A tourist day to Fort Rod Hill
Victoria Travel Blog› entry 1 of 1 › view all entries
June 29th, 2008 – by: hummingbird50
We started out at around 10:00am and the sun was bright and the day was already warm. I love the sun.
I had not been to Fort Rod Hill an ages..ya know I go by it every weekend, it is there and I never really take the time to go. I am always up in the hills somewhere chasing a snowball or something.
Fort Rod Hill is only about a 15 minute drive from Downtown Victoria heading up the Island. It is a great place to take kids as they can roam around the grounds, see guns and old cars.
There are picnic grounds there, lots of beach and sand, and rocks to climb and grass to run on.
A bit of History
Fort Rod Hill is a coast artillery fort built in the late 1890's to defend Victoria and Esquimalt Naval Base. The fort includes three gun batteries, underground magazines, command posts, guard houses, barracks and searchlight emplacements.
A little more than a century ago, soldiers stationed to defend Esquilmat Harbour were rousted out of their beds to begin the long journey back to Britian.
May 17, 1906 departure of the Royal Garrison Artillery signalled the end of an era-they were the last British troops stationed in Canada.
Their arrival in 1893 had marked the beginning of a new agreement between Canada and Britian to share the cost of building modern, permanent artillery batteries.
Once they were in place, work began on three additional batteries designed to mount smaller, quick firing guns to defend against attack by torpedo boats.
In 1905 the British Pacific Squadron was disbanded as part of a major reorganization. The Royal Navy had decided to concentrate more on warships in British waters in response to the growth of the Imperial German Navy.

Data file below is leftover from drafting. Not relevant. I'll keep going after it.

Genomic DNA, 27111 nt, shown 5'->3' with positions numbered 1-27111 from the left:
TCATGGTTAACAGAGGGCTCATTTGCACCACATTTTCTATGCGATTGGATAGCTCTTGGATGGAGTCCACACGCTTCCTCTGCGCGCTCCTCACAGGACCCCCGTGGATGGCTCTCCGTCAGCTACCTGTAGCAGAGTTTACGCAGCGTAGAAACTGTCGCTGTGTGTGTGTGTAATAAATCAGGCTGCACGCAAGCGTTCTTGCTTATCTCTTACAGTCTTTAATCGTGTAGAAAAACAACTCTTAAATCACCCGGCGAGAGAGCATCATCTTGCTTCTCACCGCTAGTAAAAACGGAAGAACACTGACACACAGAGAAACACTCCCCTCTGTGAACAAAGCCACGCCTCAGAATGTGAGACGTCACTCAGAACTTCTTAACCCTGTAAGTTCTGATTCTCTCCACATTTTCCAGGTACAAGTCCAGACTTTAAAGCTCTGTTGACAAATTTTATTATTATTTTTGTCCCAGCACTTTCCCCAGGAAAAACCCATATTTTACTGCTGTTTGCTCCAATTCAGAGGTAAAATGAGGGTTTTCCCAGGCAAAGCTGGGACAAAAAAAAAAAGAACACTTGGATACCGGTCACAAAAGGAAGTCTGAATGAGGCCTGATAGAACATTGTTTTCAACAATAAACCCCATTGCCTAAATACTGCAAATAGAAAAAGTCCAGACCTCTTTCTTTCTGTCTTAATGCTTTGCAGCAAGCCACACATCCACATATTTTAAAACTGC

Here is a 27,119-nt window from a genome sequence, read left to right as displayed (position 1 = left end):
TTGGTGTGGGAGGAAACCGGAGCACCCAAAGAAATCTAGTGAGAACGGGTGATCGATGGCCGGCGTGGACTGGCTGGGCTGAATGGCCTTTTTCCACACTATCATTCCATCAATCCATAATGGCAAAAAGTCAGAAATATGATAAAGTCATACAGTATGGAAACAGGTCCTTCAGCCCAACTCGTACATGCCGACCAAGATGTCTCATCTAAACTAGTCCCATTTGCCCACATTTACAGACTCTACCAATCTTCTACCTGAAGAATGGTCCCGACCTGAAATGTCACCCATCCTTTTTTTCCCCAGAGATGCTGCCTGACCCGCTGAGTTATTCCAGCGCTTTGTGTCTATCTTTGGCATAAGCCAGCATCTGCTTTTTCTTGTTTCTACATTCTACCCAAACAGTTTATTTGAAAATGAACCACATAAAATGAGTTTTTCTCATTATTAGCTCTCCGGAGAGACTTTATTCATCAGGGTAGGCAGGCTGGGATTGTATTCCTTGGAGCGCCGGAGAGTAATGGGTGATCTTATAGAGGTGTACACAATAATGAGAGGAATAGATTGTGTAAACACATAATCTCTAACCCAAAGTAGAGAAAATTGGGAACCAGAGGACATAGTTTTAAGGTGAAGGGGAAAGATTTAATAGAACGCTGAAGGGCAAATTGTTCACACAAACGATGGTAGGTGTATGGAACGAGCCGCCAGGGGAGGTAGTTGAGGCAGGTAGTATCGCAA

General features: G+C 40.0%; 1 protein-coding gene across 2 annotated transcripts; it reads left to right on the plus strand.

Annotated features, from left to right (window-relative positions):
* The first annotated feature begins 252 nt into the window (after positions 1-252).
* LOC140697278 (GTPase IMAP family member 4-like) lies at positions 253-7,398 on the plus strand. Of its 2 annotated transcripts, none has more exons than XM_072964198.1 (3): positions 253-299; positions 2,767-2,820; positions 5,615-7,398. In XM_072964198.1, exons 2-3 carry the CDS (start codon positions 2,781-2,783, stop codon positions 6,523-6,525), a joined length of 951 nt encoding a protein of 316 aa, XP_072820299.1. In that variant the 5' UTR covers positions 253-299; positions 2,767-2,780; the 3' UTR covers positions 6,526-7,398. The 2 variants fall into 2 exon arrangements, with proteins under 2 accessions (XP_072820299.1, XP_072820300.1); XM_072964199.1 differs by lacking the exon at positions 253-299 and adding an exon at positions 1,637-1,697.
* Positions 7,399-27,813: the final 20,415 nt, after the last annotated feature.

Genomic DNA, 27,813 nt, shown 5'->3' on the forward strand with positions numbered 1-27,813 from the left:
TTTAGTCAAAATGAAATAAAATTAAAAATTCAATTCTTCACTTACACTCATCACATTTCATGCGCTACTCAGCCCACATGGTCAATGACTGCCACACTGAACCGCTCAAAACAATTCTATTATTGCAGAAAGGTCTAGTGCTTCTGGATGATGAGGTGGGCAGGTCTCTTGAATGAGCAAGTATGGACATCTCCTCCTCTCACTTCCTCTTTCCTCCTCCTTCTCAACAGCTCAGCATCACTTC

The departure of the garrison may have ended the story of the British army's role in defence of Canada, but more than 60 memebers of the royal Garrison Artillery and Royal engineers stayed behind and accepted the opportunity to transfer to the Canadian Permanent Force.
According to a recruiting poster, staff sergeants topped the pay scale at $! a day (holy moly), sergeants 80 cents, corporals 70 cents, and bombardiers 50 cents, while last but not least buglers under 18 years of age and gunners started at 40 cents per day.
The companies remained active until 1956, when coast artillery was declared obsolete beacause the advance of jet air craft, long-range carriers and intercontinental bombers.
The first lighthouse on Canada's westcoast.
There has not been a lighthouse keeper since the light was automated in 1929.
Built by the British in 1860, when Vancouver Island was not yet part of Canada.
Once a beacon for the British Royal Navy's Pacific Squadron.
All in all it was a beautiful day to just get out and wander around play tourist, act like a kind and just have fun....enjoy the day!!!!!!!
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